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Beyond Romeo and Juliet: The Renaissance Period of Music

What images and emotions do you conjure when imagining the Renaissance period? For many, Romeo & Juliet springs to mind as these star-crossed lovers met their fate in Verona and Mantua, Italy. 

Set during the infancy of the Italian Renaissance, roughly the 14th century, Shakespeare's play gives us glimpses into the transient themes and turbulent changes that hallmark this revolutionary period in history. 

The Italian Renaissance peaked around the 15th century but continued to spread through Europe well into the 17th century. The arts and literature scene flourished during this period, so it's no surprise that the music scene blossomed as well.

The Rebirth of Art and Innovation on All Fronts

In the music world, the Renaissance period held its space from 1400 to 1600. It was preceded by the Medieval period (the Middle Ages) and succeeded by the Baroque era (think Bach). Before the Renaissance, the Catholic church reigned supreme, so art and music were primarily dedicated to the glory of God and as a means of communicating liturgical narratives to the largely illiterate population. 

Consider that the word "renaissance" means "rebirth," and many concepts were rebirthed during this time — from art, music, and literature to the sciences (particularly mathematics and astronomy). In addition, the 15th-century bought the Protestant Reformation, while the Catholic Counter-Reformation peaked, and the realm of the arts was opened wide to religious and secular expression. These trends broadened the horizons for Renaissance composers and musicians. Despite that, the majority of the Renaissance's most famous pieces were commissioned for the Latin Mass. 

Early, Middle, and Late Rennaissance

We identify the music from the Renaissance era in three different categories: early, middle, and late.

  • Early. Early Renaissance music drew inspiration from the spirit of Medieval music but moved further away from syncopation and focused more on harmonic cadences. During this period, some of the most famous composers were Guillaume Dufay, Johannes Ockeghem, Jacob Obrecht, Leonel Powel, and John Dunstaple.
  • Middle. The Vatican largely frowned on the experimentation and polyphony of the early Renaissance period, so composers and musicians fell back and bit and focused on simpler harmonic forms. Well-known composers of the middle Renaissance include Josquin des Prez (cited in our post on What is Considered a String Instrument?) and Giovanni Pierluigi da Palestrina.
  • Late. You're probably the most familiar with composers of the Late Renaissance period. Here, composers embellished music with a variety of ornamentation, suspension, and even chromaticism. The Late Renaissance was a springboard for heavily embellished music styles of Baroque music. Famous Late Renaissance composers include William Bird, Thomas Tallis, Giovanni Gabrieli, Carlo Gesualdo (king of the Italian Madrigal), Claudio Monteverdi, who is known for elevating the early violin, and Thomas Morley (a king of the English Madrigal).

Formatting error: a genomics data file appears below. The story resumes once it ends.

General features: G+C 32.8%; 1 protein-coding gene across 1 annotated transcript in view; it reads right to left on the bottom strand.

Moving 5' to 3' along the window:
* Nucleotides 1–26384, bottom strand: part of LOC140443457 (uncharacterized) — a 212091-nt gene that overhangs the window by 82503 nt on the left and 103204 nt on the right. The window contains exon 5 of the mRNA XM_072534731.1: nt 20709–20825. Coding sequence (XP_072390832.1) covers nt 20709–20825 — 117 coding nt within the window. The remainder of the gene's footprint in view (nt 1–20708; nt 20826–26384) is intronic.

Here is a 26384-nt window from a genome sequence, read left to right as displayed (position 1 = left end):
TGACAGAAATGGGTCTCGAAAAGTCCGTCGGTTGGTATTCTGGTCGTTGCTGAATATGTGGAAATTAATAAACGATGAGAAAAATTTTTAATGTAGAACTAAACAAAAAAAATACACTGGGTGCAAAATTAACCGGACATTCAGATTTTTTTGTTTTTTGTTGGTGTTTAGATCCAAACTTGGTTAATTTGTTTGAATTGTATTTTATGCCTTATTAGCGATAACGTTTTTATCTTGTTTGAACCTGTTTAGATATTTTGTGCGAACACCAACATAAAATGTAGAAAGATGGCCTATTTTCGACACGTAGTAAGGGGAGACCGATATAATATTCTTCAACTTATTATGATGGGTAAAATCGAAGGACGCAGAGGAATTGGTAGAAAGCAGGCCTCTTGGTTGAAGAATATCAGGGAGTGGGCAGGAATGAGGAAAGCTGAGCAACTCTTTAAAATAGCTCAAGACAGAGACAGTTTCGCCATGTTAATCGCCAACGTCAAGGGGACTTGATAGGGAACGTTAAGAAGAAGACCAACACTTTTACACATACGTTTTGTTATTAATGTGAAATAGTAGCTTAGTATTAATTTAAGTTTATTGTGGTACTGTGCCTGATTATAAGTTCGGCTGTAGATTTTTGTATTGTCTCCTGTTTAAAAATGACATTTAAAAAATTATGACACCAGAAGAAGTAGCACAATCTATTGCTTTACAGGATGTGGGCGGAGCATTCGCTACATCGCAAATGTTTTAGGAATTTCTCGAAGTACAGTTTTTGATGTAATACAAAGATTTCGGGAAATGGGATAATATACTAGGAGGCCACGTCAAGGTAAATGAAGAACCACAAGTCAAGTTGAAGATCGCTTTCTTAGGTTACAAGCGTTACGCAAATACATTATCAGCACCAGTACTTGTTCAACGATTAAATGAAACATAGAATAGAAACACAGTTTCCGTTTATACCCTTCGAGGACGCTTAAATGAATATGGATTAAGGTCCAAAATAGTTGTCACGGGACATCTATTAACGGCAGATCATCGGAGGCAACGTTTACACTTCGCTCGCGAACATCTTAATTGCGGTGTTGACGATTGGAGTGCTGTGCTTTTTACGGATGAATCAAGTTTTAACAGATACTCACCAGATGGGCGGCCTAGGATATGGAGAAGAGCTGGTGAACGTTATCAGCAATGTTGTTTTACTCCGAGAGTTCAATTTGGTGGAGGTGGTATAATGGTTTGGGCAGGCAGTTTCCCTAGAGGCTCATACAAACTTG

Three Characteristics of Renaissance Music

Today, we honor three specific characteristics that define Renaissance music.

1. Polyphony

Before the Renaissance period, music was based mainly on the homophonic nature of religious chants. During the Renaissance, composers added polyphonic lines for both singing and instrumentation. This means for the first time we heard two or more different melodic lines for singing and instruments.

2. Tonal music 

Again, due to the nature of chants, music in the Middle Ages followed musical modes. Then, at last, the Renaissance brought us the English and Italian madrigals, which were increasingly rooted in major and minor scales.

3. Daring risks (embellishment)

Today, we celebrate experimental music and instrumentation. However, that hasn't historically been the case. You may recall that debuts by "experimental composers" such as Mozart and Vivaldi, caused riots if their music veered too far into unfamiliar territory for their audiences. Yet Renaissance composers pushed the boundaries, which led to the works of Monteverdi, who then went even further, birthing the Baroque era into being.

Instruments and Sounds of the Renaissance

Music based on chants naturally emphasizes voice rather than instrumentation. However, the Renaissance celebrated both voices and instrumentation, bringing instruments and musicians into the forefront. 

The most common instruments of the Renaissance period are:

  • Lute
  • Viol
  • Guitar 
  • Harpsichord
  • Clavichord
  • Rebec
  • Lyre
  • Recorder
  • Guitar
  • Trumpet
  • Trombone (called a sackbut back then)
  • Transverse flute
  • Tambourine

Here are YouTube samples of some of the most recognizable sounds and songs from the Renaissance period of music:

The next time you read or watch a rendition of Romeo and Juliet, imagine some of these Renaissance period music pieces playing at parties and events, becoming the soundtrack of the young couple’s lives much as hip-hop and rap provide that experience for you today.